(NewsNation Now) — On Saturday, Eliah Lefferts will lock up one last time.
He and his wife headed to Newington, Connecticut, during the pandemic to realize a dream: Opening a toy store everyone could enjoy.
“This community in Newington is phenomenal, wonderful people and loving people,” Lefferts said on “The Donlon Report” on Friday. “But it just wasn’t enough.”
JoJo’s Toys and More could not keep up with the rising costs of doing business as the world economy recovers from the pandemic. Lefferts said his costs went up 300% during his ownership, and shipping delays are at 75 days — and increasing.
“I’d say prices are at least going to double,” he said of toy products this holiday season.
Leffert, who was laid off when the pandemic began, is not the only business owner who is having trouble seeing a way out. Myron Mixon, owner of Myron Mixon’s Pitmaster Barbeque in Virginia, said the restaurant industry is also staring at ballooning costs.
“Everything is at least doubled in cost,” Mixon said on NewsNation’s “On Balance With Leland Vittert” on Friday. “And the thing is, there’s just so much of that extra cost you could pass on to your customer, because there is a ceiling that your customer is willing to pay for that meal.”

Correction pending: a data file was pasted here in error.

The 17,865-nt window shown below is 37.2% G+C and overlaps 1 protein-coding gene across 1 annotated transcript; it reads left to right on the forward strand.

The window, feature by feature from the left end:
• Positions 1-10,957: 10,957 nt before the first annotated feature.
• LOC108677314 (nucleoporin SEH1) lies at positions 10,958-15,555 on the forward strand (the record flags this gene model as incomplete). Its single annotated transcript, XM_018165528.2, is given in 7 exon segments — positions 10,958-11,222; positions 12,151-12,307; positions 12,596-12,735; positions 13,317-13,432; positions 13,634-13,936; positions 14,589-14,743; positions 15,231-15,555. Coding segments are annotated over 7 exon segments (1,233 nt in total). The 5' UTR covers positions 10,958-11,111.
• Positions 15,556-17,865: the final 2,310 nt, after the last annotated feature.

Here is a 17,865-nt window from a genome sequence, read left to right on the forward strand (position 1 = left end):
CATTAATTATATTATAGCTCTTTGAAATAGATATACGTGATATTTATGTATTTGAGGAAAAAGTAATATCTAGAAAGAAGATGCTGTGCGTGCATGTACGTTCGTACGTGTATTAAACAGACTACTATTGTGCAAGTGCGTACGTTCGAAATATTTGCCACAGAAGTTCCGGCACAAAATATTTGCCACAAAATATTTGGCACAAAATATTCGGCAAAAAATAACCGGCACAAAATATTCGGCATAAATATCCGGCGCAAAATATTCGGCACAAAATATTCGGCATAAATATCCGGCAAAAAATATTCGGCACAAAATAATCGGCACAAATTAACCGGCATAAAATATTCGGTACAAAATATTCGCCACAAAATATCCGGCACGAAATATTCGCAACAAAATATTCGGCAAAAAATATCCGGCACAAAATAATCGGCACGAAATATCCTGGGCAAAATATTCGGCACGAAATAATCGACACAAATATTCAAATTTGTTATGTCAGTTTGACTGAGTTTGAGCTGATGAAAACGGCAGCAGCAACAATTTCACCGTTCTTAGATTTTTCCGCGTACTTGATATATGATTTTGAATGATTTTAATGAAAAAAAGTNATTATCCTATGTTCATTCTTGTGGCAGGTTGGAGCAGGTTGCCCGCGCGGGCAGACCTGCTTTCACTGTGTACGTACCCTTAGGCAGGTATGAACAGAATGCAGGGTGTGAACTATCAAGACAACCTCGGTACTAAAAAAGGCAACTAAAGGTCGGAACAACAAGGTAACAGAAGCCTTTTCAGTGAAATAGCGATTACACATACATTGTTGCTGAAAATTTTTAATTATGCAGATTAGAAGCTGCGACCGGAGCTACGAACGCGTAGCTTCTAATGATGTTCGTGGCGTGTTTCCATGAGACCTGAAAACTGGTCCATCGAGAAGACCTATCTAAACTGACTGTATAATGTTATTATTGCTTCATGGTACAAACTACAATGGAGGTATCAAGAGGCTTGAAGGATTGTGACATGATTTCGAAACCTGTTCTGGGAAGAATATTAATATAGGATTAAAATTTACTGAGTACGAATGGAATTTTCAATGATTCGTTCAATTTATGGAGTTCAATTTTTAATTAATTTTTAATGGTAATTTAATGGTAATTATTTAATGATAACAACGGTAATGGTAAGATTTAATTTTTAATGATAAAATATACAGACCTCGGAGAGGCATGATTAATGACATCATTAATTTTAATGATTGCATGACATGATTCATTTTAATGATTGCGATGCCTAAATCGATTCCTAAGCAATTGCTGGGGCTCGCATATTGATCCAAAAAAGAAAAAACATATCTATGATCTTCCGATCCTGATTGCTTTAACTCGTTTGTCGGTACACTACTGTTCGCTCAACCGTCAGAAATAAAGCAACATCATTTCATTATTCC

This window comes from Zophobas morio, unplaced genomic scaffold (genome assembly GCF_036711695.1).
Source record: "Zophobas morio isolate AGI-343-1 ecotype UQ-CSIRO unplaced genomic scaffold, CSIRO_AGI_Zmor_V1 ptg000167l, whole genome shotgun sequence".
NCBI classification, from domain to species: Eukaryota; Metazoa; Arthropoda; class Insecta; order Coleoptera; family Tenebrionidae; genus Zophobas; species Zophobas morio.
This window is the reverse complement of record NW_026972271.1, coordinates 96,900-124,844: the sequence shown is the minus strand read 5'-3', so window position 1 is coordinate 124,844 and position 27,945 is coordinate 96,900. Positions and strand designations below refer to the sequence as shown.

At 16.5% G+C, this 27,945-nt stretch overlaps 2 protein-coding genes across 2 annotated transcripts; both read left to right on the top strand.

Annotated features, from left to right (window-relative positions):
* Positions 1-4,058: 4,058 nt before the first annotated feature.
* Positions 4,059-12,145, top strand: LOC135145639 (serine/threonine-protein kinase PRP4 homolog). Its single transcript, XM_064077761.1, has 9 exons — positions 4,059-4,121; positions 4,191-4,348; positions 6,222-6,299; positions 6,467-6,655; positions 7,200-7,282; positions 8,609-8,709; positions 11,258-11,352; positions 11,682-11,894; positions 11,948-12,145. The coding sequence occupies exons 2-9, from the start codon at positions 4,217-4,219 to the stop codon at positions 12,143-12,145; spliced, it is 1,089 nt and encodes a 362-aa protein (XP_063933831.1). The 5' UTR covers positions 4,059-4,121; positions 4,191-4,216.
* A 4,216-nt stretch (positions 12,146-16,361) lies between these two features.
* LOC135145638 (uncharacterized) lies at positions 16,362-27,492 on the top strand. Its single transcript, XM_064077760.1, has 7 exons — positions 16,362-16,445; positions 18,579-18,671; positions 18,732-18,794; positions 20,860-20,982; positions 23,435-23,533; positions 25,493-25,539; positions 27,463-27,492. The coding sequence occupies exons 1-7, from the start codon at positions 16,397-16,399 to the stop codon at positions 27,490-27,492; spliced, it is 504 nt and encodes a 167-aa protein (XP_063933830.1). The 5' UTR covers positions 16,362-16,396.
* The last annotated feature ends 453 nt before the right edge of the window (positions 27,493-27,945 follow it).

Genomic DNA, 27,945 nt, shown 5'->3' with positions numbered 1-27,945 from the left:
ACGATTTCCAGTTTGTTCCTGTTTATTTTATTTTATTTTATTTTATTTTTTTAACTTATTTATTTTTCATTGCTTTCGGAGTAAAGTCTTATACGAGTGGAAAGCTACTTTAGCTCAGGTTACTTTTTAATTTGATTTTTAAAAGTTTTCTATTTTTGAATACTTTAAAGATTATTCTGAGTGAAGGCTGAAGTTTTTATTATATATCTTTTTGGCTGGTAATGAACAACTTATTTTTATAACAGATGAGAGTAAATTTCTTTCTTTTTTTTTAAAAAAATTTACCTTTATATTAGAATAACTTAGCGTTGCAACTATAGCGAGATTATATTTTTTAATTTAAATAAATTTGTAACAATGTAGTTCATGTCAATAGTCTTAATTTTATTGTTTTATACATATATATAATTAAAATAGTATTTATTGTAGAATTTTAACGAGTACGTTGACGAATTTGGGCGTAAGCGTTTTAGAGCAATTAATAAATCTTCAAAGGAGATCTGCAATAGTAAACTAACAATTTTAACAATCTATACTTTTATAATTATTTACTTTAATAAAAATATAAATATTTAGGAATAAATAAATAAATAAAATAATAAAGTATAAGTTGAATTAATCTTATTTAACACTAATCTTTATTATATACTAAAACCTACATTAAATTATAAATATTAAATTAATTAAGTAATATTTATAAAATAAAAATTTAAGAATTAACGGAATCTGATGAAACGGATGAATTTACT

Mixon blamed the issues in his industry on meat packing plants that have had trouble keeping employees on the production lines during the pandemic.
He said he and his business team are running the numbers to see if they can ride out this inflation surge. “We had that conversation, and, you know, there’s gonna be a (tipping) point,” he said.
Even bigger businesses and franchises are feeling it. Bennigan’s CEO Paul Mangiamele said his menus are in flux to compensate for delays.
“We’ve had to come up with a substitute product or adjust the menus themselves and streamline them,” Mangiamele said on “The Donlon Report.”
Lefferts said he may try to resurrect his business in a few years when supply chain issues have smoothed out. Guided by their faith, he says he and his wife are able to see the positives in what they did.
“Here we know everybody’s name,” Lefferts said. “I know all the people, their names are on the wall from painting their stuff on arts and crafts in the back wall. We made a loving place.”